Eco-Boost Flex-Fuel (E-85/Gasoline) Engines With No Mileage Penalties Would Decrease Oil Imports
The use of E-85 (85% ethanol) fuel in “Flex-Fuel” vehicles has been limited by its 25 percent lower energy content than gasoline. When used in engines designed for only gasoline this results in approximately 25 percent less mileage for a fuel that costs as much as gasoline. So, unless E-85 costs 75% of the price of gasoline (If gasoline is $2.65/gallon, E-85 would have to sell at $1.99/gallon) there will continue to be little demand for E-85 and little reduction in our use of imported oil.
Enhancements, primarily software and sensor calibration, to the Eco-Boost engines could utilize the higher octane of ethanol to resist early ignition thereby increasing thermal efficiency that would regain much of this fuel economy loss. Possibly even more important, these engine designs produce increased low speed power (torque) when using E-85. This torque increase allows lower-cost E-85 engines to replace more expensive diesel engines in light-duty trucks such as the Ford F-150.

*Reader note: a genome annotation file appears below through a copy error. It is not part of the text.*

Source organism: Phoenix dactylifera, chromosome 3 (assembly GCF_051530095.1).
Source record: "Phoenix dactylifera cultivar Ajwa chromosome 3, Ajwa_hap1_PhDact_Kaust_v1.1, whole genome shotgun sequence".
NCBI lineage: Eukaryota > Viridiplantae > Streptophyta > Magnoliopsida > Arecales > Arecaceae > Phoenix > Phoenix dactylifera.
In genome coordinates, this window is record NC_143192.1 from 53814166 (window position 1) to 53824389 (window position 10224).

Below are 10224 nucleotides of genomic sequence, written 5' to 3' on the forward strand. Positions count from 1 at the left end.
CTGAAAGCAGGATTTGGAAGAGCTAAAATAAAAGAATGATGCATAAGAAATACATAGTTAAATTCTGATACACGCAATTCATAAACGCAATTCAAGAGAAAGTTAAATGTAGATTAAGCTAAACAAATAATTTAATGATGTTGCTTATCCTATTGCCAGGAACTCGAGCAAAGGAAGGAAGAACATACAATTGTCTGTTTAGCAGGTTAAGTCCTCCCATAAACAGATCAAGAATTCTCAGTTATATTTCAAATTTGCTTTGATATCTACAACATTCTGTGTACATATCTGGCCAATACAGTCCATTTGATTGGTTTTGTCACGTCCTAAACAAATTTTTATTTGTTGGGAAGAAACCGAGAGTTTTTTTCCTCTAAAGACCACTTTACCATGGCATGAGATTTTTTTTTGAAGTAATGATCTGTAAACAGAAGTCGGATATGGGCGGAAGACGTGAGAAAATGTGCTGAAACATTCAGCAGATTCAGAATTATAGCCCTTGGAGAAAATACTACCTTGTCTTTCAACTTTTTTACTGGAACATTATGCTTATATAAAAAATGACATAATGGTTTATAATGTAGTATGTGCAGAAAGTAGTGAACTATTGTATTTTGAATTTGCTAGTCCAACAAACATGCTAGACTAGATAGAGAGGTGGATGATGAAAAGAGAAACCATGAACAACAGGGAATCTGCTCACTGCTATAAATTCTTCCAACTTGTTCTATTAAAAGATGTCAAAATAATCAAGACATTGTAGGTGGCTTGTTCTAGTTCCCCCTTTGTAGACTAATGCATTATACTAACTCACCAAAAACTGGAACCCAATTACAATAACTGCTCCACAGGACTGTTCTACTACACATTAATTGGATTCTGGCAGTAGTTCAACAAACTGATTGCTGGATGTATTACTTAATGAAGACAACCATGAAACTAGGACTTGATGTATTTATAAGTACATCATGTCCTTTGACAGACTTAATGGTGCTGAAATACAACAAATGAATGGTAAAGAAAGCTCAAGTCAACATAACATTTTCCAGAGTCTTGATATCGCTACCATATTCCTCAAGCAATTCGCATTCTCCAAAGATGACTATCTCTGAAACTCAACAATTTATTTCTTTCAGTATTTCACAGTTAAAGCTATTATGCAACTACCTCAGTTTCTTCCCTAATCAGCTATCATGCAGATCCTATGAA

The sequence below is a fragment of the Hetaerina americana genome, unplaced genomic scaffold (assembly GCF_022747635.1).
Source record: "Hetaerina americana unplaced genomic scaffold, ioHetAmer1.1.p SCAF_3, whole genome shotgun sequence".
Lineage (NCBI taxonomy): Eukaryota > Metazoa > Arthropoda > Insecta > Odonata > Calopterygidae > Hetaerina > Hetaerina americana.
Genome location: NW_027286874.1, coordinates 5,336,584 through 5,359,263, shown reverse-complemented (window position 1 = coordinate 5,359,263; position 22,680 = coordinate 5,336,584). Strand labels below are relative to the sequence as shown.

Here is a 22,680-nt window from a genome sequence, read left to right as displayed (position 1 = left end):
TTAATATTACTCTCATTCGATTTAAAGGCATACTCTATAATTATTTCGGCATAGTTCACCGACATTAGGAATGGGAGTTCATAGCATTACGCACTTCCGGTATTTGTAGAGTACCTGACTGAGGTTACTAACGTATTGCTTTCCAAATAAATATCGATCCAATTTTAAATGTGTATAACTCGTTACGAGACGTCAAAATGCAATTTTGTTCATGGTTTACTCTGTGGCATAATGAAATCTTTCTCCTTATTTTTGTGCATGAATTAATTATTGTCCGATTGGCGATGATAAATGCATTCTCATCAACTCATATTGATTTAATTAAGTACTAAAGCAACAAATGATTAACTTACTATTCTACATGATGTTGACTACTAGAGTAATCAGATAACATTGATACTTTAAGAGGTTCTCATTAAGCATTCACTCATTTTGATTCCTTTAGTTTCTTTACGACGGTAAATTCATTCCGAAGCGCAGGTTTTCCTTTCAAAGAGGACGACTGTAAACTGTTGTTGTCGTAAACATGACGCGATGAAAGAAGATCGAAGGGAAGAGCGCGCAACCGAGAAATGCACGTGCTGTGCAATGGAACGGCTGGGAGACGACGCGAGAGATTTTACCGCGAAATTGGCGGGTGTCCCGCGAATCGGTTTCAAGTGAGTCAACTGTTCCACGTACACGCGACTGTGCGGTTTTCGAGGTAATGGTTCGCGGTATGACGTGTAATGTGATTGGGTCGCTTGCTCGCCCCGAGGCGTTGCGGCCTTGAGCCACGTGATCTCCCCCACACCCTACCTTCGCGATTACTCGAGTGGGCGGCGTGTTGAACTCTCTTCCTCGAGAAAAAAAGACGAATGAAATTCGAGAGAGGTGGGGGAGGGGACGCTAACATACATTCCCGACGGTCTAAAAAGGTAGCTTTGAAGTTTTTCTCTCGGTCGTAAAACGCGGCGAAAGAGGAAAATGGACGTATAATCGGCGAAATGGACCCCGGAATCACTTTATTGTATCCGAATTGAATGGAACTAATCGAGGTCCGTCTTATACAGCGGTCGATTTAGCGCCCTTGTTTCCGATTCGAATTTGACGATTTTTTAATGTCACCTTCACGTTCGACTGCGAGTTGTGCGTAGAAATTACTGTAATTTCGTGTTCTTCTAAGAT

Achieving improved thermal efficiency with E-85 or, similar ethanol concentrations, is however, just one side of the equation. The other is building a “Flex-Fuel” engine that can achieve high mileage with lower octane gasoline as well.
Fortunately, the Eco-Boost engine family combines comprehensive computer engine controls involving multiple sensors and actuators, direct fuel injection, sequential turbocharging technology, and some previously overlooked historical engine designs, that allows these two seemingly competing goals to be simultaneously met.
The widespread use of these engines in both automobiles and light trucks would result in a significant reduction of imported oil which would greatly improve our Energy Security. Equally important, this demand would be met by cellulosic E-85 that would be produced from sustainable, non-food biomass. It is also very important to realize that this market would be a sustainable, rather than an artificial subsidized market, since it would be based on vehicles having equal or superior performance characteristics to gasoline or diesel powered vehicles.
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